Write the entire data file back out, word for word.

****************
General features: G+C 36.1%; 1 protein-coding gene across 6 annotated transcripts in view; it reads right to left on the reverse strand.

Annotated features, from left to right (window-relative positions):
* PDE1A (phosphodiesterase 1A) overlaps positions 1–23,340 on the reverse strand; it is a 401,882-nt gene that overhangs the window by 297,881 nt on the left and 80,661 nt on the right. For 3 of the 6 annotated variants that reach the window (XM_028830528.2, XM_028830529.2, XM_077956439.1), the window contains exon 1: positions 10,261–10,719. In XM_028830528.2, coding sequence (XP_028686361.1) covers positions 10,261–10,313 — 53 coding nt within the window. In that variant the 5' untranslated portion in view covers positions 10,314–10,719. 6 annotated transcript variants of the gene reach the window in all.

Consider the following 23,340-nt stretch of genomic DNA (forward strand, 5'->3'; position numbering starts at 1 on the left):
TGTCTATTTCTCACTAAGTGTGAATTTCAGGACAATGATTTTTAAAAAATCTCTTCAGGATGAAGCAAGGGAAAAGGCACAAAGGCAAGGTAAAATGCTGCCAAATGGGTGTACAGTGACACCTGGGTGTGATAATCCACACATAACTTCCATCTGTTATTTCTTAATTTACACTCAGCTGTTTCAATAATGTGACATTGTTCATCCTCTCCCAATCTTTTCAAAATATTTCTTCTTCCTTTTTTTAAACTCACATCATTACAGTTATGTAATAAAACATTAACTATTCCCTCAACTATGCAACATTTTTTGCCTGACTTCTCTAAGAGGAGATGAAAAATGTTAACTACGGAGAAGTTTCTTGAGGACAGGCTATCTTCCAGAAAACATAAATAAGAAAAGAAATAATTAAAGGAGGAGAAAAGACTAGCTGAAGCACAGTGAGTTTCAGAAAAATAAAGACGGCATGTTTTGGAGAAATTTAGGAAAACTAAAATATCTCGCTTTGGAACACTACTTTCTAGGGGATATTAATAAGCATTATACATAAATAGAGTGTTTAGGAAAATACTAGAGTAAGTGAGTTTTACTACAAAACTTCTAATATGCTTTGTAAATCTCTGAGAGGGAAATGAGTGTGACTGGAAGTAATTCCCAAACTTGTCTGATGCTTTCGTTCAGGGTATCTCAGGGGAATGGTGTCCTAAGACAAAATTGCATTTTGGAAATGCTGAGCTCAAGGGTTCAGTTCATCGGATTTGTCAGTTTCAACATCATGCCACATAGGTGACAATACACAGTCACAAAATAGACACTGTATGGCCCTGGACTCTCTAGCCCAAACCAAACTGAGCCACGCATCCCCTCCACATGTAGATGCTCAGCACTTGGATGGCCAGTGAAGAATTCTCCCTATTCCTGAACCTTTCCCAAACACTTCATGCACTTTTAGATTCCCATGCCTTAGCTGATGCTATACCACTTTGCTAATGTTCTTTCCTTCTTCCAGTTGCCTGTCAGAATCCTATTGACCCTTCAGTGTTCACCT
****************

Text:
General features: G+C 36.1%; 1 protein-coding gene across 6 annotated transcripts in view; it reads right to left on the reverse strand.

Annotated features, from left to right (window-relative positions):
* PDE1A (phosphodiesterase 1A) overlaps positions 1–23,340 on the reverse strand; it is a 401,882-nt gene that overhangs the window by 297,881 nt on the left and 80,661 nt on the right. For 3 of the 6 annotated variants that reach the window (XM_028830528.2, XM_028830529.2, XM_077956439.1), the window contains exon 1: positions 10,261–10,719. In XM_028830528.2, coding sequence (XP_028686361.1) covers positions 10,261–10,313 — 53 coding nt within the window. In that variant the 5' untranslated portion in view covers positions 10,314–10,719. 6 annotated transcript variants of the gene reach the window in all.

Consider the following 23,340-nt stretch of genomic DNA (forward strand, 5'->3'; position numbering starts at 1 on the left):
TGTCTATTTCTCACTAAGTGTGAATTTCAGGACAATGATTTTTAAAAAATCTCTTCAGGATGAAGCAAGGGAAAAGGCACAAAGGCAAGGTAAAATGCTGCCAAATGGGTGTACAGTGACACCTGGGTGTGATAATCCACACATAACTTCCATCTGTTATTTCTTAATTTACACTCAGCTGTTTCAATAATGTGACATTGTTCATCCTCTCCCAATCTTTTCAAAATATTTCTTCTTCCTTTTTTTAAACTCACATCATTACAGTTATGTAATAAAACATTAACTATTCCCTCAACTATGCAACATTTTTTGCCTGACTTCTCTAAGAGGAGATGAAAAATGTTAACTACGGAGAAGTTTCTTGAGGACAGGCTATCTTCCAGAAAACATAAATAAGAAAAGAAATAATTAAAGGAGGAGAAAAGACTAGCTGAAGCACAGTGAGTTTCAGAAAAATAAAGACGGCATGTTTTGGAGAAATTTAGGAAAACTAAAATATCTCGCTTTGGAACACTACTTTCTAGGGGATATTAATAAGCATTATACATAAATAGAGTGTTTAGGAAAATACTAGAGTAAGTGAGTTTTACTACAAAACTTCTAATATGCTTTGTAAATCTCTGAGAGGGAAATGAGTGTGACTGGAAGTAATTCCCAAACTTGTCTGATGCTTTCGTTCAGGGTATCTCAGGGGAATGGTGTCCTAAGACAAAATTGCATTTTGGAAATGCTGAGCTCAAGGGTTCAGTTCATCGGATTTGTCAGTTTCAACATCATGCCACATAGGTGACAATACACAGTCACAAAATAGACACTGTATGGCCCTGGACTCTCTAGCCCAAACCAAACTGAGCCACGCATCCCCTCCACATGTAGATGCTCAGCACTTGGATGGCCAGTGAAGAATTCTCCCTATTCCTGAACCTTTCCCAAACACTTCATGCACTTTTAGATTCCCATGCCTTAGCTGATGCTATACCACTTTGCTAATGTTCTTTCCTTCTTCCAGTTGCCTGTCAGAATCCTATTGACCCTTCAGTGTTCACCT